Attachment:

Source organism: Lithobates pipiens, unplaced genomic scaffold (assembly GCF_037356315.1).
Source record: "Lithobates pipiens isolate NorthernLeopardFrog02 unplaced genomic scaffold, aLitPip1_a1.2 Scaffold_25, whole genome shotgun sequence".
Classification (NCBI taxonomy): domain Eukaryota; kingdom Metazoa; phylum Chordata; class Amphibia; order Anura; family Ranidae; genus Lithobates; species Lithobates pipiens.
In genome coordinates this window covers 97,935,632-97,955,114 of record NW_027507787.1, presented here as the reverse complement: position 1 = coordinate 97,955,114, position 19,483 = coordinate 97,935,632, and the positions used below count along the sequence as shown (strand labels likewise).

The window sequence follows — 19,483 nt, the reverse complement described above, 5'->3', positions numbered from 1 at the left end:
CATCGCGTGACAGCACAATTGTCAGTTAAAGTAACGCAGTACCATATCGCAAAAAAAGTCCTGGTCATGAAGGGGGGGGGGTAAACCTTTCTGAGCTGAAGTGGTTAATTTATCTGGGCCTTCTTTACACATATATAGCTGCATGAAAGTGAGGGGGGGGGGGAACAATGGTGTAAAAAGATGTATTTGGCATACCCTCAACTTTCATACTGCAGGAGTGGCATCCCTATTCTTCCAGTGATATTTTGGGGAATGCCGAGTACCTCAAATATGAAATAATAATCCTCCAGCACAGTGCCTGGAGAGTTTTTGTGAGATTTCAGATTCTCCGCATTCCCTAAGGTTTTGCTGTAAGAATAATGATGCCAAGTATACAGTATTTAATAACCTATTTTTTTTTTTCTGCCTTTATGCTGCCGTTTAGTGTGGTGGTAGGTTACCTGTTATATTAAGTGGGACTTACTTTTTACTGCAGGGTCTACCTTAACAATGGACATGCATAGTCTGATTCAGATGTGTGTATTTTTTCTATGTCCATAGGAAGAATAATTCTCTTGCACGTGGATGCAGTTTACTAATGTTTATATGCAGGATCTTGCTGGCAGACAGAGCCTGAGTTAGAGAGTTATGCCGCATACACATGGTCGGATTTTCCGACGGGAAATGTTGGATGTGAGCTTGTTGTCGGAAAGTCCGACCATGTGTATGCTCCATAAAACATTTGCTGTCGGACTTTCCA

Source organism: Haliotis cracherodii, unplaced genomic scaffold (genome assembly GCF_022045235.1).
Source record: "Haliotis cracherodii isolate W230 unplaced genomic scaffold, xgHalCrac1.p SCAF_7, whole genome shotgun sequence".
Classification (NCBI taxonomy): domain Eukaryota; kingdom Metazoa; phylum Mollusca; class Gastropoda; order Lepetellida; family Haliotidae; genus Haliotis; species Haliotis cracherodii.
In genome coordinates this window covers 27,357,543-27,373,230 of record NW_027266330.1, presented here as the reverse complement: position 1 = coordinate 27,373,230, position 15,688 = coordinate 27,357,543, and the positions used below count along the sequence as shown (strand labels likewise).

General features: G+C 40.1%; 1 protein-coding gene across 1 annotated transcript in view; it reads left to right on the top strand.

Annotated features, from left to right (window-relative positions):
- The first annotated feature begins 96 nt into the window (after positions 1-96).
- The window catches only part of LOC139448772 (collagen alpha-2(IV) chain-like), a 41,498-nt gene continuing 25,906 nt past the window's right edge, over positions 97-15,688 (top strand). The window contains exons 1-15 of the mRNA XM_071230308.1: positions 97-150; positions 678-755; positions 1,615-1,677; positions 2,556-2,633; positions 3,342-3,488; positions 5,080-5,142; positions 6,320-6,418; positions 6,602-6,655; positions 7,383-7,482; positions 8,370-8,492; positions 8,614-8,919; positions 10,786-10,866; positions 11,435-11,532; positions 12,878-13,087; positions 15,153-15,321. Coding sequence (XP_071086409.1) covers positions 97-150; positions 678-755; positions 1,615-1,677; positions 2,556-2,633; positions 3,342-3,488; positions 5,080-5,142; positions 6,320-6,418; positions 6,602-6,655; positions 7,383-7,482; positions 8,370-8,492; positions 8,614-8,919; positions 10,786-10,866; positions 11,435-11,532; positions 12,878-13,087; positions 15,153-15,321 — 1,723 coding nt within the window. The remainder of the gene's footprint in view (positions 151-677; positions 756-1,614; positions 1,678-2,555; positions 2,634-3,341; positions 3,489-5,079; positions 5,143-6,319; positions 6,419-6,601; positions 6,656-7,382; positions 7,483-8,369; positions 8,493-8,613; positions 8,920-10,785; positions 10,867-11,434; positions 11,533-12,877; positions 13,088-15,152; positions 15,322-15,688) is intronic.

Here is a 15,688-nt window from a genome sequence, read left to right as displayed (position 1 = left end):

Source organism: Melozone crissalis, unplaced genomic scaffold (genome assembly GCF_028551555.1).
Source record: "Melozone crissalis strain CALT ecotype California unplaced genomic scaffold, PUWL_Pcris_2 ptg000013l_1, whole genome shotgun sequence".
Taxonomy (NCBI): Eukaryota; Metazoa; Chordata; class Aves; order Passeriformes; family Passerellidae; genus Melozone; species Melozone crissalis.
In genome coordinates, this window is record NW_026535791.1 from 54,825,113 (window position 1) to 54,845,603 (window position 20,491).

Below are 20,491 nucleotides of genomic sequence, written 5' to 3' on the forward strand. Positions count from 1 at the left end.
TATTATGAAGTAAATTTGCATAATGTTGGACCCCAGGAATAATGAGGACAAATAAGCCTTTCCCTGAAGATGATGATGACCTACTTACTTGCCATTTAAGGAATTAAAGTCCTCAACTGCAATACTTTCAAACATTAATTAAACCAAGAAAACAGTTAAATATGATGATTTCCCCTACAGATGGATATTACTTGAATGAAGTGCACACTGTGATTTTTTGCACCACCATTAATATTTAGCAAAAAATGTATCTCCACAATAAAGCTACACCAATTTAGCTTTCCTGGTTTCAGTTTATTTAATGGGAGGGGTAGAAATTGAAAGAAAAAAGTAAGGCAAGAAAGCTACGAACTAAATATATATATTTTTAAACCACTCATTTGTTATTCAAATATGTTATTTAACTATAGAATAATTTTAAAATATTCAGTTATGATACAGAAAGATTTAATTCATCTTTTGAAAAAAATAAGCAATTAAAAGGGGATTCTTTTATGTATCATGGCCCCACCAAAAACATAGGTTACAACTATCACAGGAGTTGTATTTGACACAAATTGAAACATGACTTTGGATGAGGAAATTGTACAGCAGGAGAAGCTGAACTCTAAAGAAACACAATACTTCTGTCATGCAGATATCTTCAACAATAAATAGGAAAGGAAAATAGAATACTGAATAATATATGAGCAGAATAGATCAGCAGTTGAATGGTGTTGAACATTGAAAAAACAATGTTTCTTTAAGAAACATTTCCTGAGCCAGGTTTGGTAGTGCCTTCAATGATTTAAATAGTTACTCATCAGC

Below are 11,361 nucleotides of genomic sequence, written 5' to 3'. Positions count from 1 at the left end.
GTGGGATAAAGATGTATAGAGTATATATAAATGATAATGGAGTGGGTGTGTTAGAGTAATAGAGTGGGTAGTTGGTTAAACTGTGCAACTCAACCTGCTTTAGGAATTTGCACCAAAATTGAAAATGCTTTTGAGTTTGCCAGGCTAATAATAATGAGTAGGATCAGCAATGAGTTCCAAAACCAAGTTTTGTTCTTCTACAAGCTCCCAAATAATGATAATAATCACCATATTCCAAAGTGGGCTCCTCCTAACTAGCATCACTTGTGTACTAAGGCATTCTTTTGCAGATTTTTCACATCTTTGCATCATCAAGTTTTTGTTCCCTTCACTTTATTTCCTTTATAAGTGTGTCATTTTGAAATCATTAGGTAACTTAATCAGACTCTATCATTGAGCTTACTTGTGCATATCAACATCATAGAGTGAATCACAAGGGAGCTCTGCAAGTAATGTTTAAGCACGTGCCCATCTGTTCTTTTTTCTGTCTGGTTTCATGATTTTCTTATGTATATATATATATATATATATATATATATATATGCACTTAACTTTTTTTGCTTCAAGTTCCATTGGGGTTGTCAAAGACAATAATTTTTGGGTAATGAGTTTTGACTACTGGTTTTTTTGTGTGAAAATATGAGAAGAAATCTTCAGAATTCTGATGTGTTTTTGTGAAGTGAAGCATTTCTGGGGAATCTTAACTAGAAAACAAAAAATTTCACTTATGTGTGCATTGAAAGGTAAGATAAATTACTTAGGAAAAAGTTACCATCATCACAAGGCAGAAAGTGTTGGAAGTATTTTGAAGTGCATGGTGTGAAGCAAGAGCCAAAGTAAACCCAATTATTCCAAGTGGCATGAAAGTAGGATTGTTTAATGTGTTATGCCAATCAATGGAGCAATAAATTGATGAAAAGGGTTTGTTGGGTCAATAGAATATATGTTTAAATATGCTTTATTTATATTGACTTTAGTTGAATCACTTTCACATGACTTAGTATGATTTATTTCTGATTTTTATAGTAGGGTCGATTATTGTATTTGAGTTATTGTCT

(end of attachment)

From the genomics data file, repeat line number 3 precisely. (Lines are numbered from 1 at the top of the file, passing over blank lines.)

Classification (NCBI taxonomy): domain Eukaryota; kingdom Metazoa; phylum Chordata; class Amphibia; order Anura; family Ranidae; genus Lithobates; species Lithobates pipiens.